The rapid advancements in informational technology have also presented challenges for traditional estate planning. With our lives increasingly intertwined with the digital, a new branch of property has emerged that many label as “digital assets”. Whilst that could include things like cryptocurrencies, it also covers your digital presence: e-mails, personal cloud data backups, social networking accounts, domain names and a host of other digitally stored property. Whilst the tried and tested methods of estate planning have been efficient in the transfer of traditional physical property, estate planning, increasingly now, has to address the whole spectrum of such digital assets.
Consider the case of the late Gerald William Cotten, the CEO and founder of QuadrigaCX, a Canadian cryptocurrency exchange founded in 2013. Cotten died unexpectedly in 2018 after traveling to India. As a result, up to US$190 million in cryptocurrency couldn’t be retrieved, since only Cotten knew the password to his laptop, where the majority of keys to his cryptocurrency holdings were stored. Although Quadriga was later revealed to be a fraudulent Ponzi scheme, it nonetheless underscores the importance of having a plan in place for your digital assets, and a way for your family to access them. Despite the increase in laws aimed at resolving these issues, there is still uncertainty regarding the rights of executors, agents, guardians, and beneficiaries in relation to digital assets. The more you plan in advance for your digital assets, the more efficiently your fiduciaries will be able to administer them.
Cultural sensitivities and succession planning
When it comes to passing on the business you’ve built up, there are distinct cultural nuances to take note of, especially in Asia. Many people in Asia think it’s unlucky to think or talk about death. That can lead to avoiding discussion about planning for it, which means that when it happens (and it will) there is no plan, and the remaining family members have to spend time working it out. As we have noted with the family of the LG group Chairman, Koo Bon-moo, this almost guarantees family rancour.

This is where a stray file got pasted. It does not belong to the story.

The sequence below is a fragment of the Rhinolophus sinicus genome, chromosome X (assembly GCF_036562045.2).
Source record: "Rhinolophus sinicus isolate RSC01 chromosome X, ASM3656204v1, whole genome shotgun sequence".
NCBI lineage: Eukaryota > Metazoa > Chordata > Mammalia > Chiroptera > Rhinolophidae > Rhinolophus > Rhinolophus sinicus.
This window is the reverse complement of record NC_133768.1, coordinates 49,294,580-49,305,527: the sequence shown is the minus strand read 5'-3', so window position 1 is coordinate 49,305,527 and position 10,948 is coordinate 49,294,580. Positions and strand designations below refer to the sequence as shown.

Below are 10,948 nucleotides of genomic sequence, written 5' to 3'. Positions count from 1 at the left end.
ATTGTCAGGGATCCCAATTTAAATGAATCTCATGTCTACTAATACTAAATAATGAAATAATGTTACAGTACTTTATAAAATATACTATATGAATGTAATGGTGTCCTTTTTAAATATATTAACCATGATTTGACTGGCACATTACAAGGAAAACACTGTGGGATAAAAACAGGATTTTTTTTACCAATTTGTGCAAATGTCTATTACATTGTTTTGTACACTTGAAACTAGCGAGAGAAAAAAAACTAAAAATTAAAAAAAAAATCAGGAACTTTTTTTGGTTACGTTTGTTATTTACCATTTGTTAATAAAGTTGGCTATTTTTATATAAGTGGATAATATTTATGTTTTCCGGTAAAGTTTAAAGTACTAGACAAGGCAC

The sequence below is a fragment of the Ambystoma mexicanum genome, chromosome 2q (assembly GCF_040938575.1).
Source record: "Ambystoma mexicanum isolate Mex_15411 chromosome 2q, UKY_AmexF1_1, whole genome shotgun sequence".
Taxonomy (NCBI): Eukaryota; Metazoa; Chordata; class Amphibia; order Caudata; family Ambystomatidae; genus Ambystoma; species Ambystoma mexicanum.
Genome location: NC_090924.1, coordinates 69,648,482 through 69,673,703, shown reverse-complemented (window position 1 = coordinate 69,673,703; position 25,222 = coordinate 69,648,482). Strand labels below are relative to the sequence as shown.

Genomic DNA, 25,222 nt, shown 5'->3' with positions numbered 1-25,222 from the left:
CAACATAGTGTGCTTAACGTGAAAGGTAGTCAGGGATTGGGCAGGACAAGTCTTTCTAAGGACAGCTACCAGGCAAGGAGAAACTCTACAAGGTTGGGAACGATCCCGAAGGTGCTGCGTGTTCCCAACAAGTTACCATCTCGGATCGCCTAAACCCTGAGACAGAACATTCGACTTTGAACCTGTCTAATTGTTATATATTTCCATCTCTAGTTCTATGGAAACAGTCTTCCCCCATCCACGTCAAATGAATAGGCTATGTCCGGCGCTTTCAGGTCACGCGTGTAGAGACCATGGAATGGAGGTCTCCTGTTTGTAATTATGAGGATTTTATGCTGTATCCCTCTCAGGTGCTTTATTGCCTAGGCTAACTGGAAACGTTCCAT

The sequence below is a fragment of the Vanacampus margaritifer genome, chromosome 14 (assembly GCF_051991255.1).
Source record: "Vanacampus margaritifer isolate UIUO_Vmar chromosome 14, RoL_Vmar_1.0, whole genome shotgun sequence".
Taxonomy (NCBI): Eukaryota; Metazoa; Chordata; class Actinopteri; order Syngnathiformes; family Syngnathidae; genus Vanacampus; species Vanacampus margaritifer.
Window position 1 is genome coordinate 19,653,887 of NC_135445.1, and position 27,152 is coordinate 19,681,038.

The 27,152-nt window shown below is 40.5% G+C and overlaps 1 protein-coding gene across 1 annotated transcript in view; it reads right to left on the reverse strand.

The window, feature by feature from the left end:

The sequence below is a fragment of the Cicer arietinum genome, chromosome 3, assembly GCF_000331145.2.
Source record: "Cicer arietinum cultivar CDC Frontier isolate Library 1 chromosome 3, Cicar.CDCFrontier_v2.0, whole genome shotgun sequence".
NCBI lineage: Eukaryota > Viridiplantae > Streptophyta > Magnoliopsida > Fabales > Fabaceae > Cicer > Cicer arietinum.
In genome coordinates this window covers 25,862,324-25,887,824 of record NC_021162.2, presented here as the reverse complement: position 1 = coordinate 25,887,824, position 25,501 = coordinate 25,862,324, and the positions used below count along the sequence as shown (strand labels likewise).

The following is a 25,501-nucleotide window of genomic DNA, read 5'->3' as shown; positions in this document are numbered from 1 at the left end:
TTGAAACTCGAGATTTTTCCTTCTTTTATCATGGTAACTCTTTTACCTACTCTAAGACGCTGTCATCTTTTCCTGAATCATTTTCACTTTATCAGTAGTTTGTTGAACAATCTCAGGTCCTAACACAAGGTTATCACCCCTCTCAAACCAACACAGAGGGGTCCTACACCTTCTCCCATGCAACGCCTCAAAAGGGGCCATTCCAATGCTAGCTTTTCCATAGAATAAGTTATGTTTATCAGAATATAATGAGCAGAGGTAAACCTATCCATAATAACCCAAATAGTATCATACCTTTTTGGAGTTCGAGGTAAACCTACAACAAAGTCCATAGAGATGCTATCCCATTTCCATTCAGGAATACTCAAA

Similarly, there are differences between national cultures: Japanese values differ from Chinese, and Chinese values from Indonesian. For example, Japanese entrepreneurs with daughters often have a preference for arranged marriages for them. This means that they can select ‘appropriate’ sons-in-law to lead the business. Those without daughters may go further, and formally adopt an adult male to lead the company, if their sons are not deemed up to the job. This underscores the Japanese adage for family businesses: “You can’t choose your sons, but you can choose your sons-in-law.” As such, having an advisor who is sensitive to the need for such cultural due diligence will go a long way in helping a family plan for the future.
Where’s your green folder?
Either way, the key thing is to have a plan, write it down and to make sure your family knows where it is. Some years before my father passed on, he showed me the green folder he’d put together which contained all the information we’d need to sort things out: his will, deeds to the house, bank and investment details, life insurance policies, et cetera. That green folder meant that while we were dealing with his loss, and doing our best to look after our mother at a very distressing time, the process of getting his estate sorted out was kept as simple and straightforward as possible. That’s because he had told us. We knew where everything was and what we were expected to do with it.
Get yourself a green folder. Your family will thank you for it.